Dedicated mountain weather forecasts for more than 11200 (and growing) major summits for climbers and mountaineers, provided for up to 5 different elevations.
While this information may be indispensable in planning your ascent, please treat it critically and verify against other sources. Our weather algorithms are thoroughly tested and proven to work well for thousands of mountain ski resorts and surf breaks; however, the database of mountain locations may contain errors at this early stage. Please send your feedback – it will be crucial for ironing out bugs and expanding the forecast coverage.
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We have determined your approximate geographical location by the IP address, which suggests these 10 closest mountain peaks. Click to see more info and weather forecasts.
|1. Hogback Mountain (Loudoun County, Virginia)||6. Catoctin Mountain|
|2. Furnace Mountain (Virginia)||7. Quirauk Mountain|
|3. Sugarloaf Mountain (Maryland)||8. Signal Knob (Virginia)|
|4. Short Hill Mountain||9. Third Hill Mountain|
|5. Raven Rocks||10. Pignut Mountain|
|6. Purcell Knob||11. Sleepy Creek Mountain|
|7. Loudoun Heights (Mountain)||12. Timber Ridge|
|8. Lambs Knoll||13. Knob Mountain (Page County, Virginia)|
|9. High Knob (Blue Ridge, Virginia)||14. Mary's Rock|
|10. North Mountain (Virginia-West Virginia)||15. Bear Garden Mountain|
Our servers produce detailed animated and static weather maps for more than 1230 regions of the world. See the example below or click the links above to open full lists. You can also open a weather map from any mountain peak page – it will show you that particular summit position and other major mountains in the area.
“Regarding the twice previous post and micros spikes... By ALL MEANS TAKE THEM!!! They are safety equipment and can provide a tremendous amount of traction on ice and freeze thawed snow ice. Micro spikes are perfectly suited for traversing the west facing slope of Whitney under the correct conditions, knowing those conditions is key. Microspikes and crampons are designed for traction, not trying to stop yourself after you've slipped and are sliding out of control down a slippery slope, that's where you need the axe.”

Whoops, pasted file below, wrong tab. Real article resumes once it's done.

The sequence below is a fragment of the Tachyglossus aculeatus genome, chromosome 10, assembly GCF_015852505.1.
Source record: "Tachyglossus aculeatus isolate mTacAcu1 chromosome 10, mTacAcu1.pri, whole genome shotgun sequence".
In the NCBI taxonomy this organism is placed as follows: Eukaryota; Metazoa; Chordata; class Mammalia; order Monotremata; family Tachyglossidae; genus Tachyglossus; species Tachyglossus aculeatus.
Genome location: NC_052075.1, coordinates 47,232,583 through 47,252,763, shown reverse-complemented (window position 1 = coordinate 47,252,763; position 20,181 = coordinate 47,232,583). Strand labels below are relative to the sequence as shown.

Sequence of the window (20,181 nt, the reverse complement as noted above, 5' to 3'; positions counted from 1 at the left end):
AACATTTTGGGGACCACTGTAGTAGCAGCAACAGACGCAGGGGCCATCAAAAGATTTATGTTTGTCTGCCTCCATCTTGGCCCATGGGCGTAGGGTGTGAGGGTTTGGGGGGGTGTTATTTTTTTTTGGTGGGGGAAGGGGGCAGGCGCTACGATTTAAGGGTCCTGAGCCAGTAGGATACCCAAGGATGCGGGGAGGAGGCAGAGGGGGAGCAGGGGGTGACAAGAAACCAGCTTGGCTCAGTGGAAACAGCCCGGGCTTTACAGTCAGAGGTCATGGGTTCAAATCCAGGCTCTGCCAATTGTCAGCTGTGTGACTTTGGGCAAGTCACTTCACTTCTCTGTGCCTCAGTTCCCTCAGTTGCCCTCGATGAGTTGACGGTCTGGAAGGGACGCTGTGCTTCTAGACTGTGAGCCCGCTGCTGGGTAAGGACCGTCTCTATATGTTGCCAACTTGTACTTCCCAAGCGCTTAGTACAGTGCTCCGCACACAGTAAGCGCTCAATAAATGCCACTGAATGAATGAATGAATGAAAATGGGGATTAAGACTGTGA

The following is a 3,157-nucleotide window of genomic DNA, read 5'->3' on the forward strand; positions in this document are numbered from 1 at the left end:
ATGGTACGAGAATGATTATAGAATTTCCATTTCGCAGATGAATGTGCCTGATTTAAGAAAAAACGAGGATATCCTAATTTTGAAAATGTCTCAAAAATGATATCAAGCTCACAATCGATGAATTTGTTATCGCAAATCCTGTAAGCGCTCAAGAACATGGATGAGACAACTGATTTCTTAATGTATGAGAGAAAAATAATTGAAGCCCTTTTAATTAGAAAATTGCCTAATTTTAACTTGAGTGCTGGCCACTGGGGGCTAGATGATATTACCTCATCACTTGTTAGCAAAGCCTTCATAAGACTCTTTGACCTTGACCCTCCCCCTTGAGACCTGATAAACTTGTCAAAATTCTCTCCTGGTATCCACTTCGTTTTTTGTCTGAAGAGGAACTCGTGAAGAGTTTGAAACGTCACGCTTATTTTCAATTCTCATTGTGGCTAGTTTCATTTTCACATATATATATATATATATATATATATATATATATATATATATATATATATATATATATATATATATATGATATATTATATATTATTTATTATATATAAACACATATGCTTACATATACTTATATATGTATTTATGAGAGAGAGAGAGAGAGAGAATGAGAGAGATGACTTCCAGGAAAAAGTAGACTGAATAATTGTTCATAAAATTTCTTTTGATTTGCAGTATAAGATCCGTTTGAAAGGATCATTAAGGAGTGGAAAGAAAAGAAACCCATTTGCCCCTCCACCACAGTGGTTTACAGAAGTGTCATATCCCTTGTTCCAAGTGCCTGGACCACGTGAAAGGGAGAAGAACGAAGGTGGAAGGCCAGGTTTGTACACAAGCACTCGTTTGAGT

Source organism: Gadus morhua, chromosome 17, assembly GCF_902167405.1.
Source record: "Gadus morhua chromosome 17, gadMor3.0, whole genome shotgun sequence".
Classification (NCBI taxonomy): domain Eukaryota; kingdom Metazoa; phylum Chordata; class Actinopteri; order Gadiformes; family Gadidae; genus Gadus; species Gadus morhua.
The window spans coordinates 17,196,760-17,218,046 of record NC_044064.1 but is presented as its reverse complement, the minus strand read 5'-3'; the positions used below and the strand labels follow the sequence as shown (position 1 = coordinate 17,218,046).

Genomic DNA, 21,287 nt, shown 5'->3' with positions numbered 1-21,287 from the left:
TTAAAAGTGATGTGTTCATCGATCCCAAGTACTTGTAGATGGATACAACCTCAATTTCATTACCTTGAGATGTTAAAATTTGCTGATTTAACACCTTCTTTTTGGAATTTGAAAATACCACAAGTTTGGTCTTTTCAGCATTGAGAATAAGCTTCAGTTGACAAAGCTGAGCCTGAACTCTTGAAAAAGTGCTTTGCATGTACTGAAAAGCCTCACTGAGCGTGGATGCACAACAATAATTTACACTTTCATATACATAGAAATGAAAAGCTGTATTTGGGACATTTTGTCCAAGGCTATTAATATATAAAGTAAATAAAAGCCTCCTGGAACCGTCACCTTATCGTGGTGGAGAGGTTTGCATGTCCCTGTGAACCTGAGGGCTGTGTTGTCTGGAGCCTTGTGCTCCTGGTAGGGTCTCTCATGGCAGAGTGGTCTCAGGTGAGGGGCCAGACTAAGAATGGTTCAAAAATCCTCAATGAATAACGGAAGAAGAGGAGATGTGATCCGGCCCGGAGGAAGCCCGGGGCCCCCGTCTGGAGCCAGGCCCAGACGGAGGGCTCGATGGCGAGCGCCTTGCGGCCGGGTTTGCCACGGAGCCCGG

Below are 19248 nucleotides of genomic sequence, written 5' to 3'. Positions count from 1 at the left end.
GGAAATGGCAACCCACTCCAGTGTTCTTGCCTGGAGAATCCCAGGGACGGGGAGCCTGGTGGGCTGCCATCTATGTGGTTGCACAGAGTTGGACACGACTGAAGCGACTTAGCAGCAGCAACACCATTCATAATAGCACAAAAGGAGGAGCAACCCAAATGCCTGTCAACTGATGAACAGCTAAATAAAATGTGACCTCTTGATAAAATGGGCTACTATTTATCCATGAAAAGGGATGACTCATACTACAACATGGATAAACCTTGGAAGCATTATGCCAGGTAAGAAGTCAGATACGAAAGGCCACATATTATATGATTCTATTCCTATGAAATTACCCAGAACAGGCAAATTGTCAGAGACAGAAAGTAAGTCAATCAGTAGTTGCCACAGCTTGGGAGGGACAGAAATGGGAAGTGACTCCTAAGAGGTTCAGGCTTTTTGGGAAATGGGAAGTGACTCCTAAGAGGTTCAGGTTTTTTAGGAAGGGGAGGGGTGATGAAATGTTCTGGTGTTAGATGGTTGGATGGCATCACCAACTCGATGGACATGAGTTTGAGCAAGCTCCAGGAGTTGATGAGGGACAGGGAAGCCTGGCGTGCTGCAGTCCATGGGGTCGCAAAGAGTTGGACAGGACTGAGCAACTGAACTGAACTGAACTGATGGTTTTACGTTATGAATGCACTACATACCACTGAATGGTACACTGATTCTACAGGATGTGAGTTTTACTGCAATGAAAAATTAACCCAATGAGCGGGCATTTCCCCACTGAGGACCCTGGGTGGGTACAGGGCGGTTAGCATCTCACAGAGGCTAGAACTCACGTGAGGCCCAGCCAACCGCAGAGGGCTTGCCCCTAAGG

David from UNITED STATES - 25 Jul 2015
“I climbed Carrantuohill for the first time on the 22nd July, 2015 (last week).
I can say with some authority based on outdoor experience that it is an understated mountain if not known. I was fortunate to meet with a lovely group of family members, the lead member being from Tralee, who took me along with them. Their patience and graciousness made for an unforgettable experience and wonderful day.
My advice to anybody who has not climbed the mountain, regardless of experience, is to go with somebody who knows the conditions and terrain the first time.
Many experienced climbers have made a central mistake: many assume because the mountain height is below many European continental and world peaks that it is easy. The fact is that no two days are the same on any Irish mountain landscape. Conditions can change rapidly on Carrantuohill.
Bear in mind that the Irish climate is maritime, between tropical and northern latitudes. Micro climates and changes in wind direction and temperature can disorientate even experienced climbers.
Do it right and it is a totally unforgettable experience.
Thanks again to those lovely people with whom I shared an unforgettable experience.
Terry from IRELAND - 25 Jul 2015
“There is camping at the trailhead, which is at the end of CR 252, 0.2 miles after the third cattle guard you drive over after the road turns to dirt (we were told there was only one!). The parking lot is pretty big!
About .5 to a mile in and after the stream crossing (I'm not sure if it's always running but there were sizable logs crossing the bed) there is a great campsite in the trees on the left, enough room for 4 small tents (we saw 3 large, but I like some space).
In mid July 2015 the trail was clear and very obvious. At the final pitch, as you come off the saddle there are may trails up to the summit. I think any would be fine; we took the obvious one on the (NW) left to keep an eye on a coming storm, but it wound it's way to the SE eventually as well, connecting with the direct routes others were taking. There was just enough snow in the angel to glissade a little ways on the descent (not enough to cut any time, just a fun distraction and respite for my old knees).”
Manona Klipabolte from UNITED STATES - 18 Jul 2015
For each mountain we keep a list of nearby meteo stations reporting current weather observations many times per day. Gather all available weather information before heading out to the mountains for climbing, walking, mountaineering or any other outdoor pursuit.